Red Giant/Swallowed By the Sun

The sun is a star and, like all stars, is aging. It will eventually turn into a red giant, but is currently a yellow dwarf and our sun that is the center of our solar system, the thing that makes our existence possible, and an object we see everyday to the point where we simply take it for granted. This episode posits a hypothetical scenario where the sun ages millions of years overnight and rapidly ages into a red giant at an accelerated rate.

  • Beneath the Earth: Where humans are eventually driven due to the levels of radiation and heat.
  • Heat Wave: As the sun rapidly ages, the earth's temperature also rises.
  • Humanity's Wake: This scenario leads to human extinction on Earth.
  • Irony: Despite the fact that it gets too hot for humans to walk on the surface of the earth without a spacesuit, at that very same point, there is not enough oxygen for flames to be possible.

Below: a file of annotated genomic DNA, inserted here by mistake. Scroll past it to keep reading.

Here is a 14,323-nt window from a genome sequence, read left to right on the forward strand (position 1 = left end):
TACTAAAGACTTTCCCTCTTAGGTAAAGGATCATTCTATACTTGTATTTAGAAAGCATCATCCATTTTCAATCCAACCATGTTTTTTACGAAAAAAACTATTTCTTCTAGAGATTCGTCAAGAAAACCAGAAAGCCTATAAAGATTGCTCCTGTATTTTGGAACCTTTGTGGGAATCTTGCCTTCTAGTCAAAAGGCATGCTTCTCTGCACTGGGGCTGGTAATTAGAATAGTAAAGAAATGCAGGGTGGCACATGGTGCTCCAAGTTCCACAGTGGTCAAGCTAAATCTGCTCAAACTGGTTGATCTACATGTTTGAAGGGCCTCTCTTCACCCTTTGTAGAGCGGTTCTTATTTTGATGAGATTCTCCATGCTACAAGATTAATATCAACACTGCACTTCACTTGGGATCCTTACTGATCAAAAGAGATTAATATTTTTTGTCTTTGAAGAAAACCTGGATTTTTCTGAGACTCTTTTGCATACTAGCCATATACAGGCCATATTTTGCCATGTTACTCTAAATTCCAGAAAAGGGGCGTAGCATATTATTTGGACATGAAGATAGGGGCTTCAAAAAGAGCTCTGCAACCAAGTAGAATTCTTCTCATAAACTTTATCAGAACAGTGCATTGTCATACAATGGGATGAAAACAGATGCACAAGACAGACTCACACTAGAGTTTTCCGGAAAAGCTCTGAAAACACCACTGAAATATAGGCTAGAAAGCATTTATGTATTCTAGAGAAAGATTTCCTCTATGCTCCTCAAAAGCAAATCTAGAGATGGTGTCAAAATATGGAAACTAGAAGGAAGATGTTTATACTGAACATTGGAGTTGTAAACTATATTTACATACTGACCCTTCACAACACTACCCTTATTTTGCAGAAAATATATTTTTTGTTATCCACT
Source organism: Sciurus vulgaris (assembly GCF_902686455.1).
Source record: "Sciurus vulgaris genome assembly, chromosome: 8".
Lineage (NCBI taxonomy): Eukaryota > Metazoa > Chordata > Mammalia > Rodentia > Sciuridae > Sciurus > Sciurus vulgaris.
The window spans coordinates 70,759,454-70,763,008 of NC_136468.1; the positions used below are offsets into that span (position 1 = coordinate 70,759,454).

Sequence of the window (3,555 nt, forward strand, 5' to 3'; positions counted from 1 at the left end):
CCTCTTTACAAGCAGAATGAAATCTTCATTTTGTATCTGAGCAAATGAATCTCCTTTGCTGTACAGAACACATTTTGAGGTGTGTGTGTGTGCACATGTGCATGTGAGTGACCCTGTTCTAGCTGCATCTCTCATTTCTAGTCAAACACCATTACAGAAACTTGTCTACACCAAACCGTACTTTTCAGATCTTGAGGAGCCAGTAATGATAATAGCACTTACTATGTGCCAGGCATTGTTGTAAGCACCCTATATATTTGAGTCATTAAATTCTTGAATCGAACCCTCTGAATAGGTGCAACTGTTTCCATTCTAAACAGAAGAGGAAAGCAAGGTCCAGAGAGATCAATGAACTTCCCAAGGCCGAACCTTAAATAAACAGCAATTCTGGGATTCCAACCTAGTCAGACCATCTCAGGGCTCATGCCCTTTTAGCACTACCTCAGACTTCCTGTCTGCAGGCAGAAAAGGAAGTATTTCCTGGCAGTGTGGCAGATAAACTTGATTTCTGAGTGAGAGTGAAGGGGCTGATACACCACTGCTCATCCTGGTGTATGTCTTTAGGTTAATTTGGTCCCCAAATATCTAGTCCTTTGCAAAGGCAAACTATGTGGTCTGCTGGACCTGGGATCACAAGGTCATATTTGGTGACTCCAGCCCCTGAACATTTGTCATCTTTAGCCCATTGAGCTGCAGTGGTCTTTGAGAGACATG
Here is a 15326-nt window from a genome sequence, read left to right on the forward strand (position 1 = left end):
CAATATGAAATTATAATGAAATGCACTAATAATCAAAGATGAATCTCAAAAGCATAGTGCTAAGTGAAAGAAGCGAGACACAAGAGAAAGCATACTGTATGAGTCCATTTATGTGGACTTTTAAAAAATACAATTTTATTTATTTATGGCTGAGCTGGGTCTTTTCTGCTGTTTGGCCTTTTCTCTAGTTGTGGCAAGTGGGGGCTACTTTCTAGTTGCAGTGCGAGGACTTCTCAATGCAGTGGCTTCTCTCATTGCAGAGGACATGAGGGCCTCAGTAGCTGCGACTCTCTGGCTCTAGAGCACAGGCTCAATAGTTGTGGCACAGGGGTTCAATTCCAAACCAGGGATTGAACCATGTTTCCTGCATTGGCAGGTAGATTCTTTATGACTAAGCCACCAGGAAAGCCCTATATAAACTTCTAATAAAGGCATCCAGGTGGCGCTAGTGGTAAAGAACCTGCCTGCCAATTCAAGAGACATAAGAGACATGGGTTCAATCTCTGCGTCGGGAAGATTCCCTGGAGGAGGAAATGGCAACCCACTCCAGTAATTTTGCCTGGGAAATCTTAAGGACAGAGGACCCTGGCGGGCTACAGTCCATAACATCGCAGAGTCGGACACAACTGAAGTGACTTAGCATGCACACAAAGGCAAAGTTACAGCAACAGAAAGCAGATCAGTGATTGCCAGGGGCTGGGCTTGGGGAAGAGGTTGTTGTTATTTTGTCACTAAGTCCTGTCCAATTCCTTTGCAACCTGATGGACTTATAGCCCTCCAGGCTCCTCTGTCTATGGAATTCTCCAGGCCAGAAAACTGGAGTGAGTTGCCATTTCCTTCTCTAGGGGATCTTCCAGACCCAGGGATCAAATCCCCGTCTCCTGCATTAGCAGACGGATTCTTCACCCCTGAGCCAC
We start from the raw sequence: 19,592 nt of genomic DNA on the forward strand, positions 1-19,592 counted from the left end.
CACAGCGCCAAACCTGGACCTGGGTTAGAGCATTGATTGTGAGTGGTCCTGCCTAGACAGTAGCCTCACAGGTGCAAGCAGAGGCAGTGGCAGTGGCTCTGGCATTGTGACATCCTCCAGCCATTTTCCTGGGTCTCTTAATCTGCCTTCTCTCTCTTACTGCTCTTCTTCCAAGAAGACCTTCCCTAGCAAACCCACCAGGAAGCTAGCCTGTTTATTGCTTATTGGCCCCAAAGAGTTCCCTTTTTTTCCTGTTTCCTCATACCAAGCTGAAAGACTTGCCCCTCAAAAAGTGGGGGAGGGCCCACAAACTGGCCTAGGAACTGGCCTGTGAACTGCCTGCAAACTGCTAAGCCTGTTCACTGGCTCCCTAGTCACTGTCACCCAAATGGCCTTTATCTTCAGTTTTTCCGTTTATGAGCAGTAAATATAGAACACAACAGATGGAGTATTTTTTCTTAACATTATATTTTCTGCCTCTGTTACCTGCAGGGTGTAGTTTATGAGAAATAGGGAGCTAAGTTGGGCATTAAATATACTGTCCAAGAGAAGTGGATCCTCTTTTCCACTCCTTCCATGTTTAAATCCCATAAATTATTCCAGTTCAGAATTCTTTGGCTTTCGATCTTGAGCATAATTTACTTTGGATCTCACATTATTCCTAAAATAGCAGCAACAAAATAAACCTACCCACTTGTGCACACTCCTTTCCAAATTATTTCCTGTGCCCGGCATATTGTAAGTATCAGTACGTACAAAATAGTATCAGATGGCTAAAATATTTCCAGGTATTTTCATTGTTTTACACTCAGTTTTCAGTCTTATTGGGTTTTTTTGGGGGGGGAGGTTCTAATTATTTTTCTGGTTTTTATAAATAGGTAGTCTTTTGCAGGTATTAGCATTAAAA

When the Earth Stops Spinning

This episode is unique among the episodes of Aftermath in that nothing happens specifically overnight. The earth's rotation is already slowing, though at such a low rate that it's barely even measurable. It's just that one day, right out of the blue, this slowing starts to accelerate to the point where the earth stops spinning entirely 5 years after the start of the earth's rotation's accelerated deceleration.

  • Crapsack World: What we finally end up with when the world finally stops spinning entirely. Most of the world's population has died and what humans are left have been forced to retreat to isolated colonies with no hope of progressing beyond subsistence.
  • Depopulation Bomb: Given that Most of the world has been made unsafe to live in, in some cases by what constitute natural disasters, until the only habitable areas are by the coasts of the new mega-continent by the polar oceans, what else would you expect?
  • The Insomniac: The lengthening of days as the earth's spin slows to a stop messes up everyone's sleep cycle. Their ability to sleep is impaired during the times when practically speaking, it is daytime and yet time-wise, it is still night.
  • Sleepyhead: The lengthening of the days, as well as making everyone in the world The Insomniac when the sun is out when it is usually nighttime, also turns people into this when it is dark during the traditional daytime.

Population Overload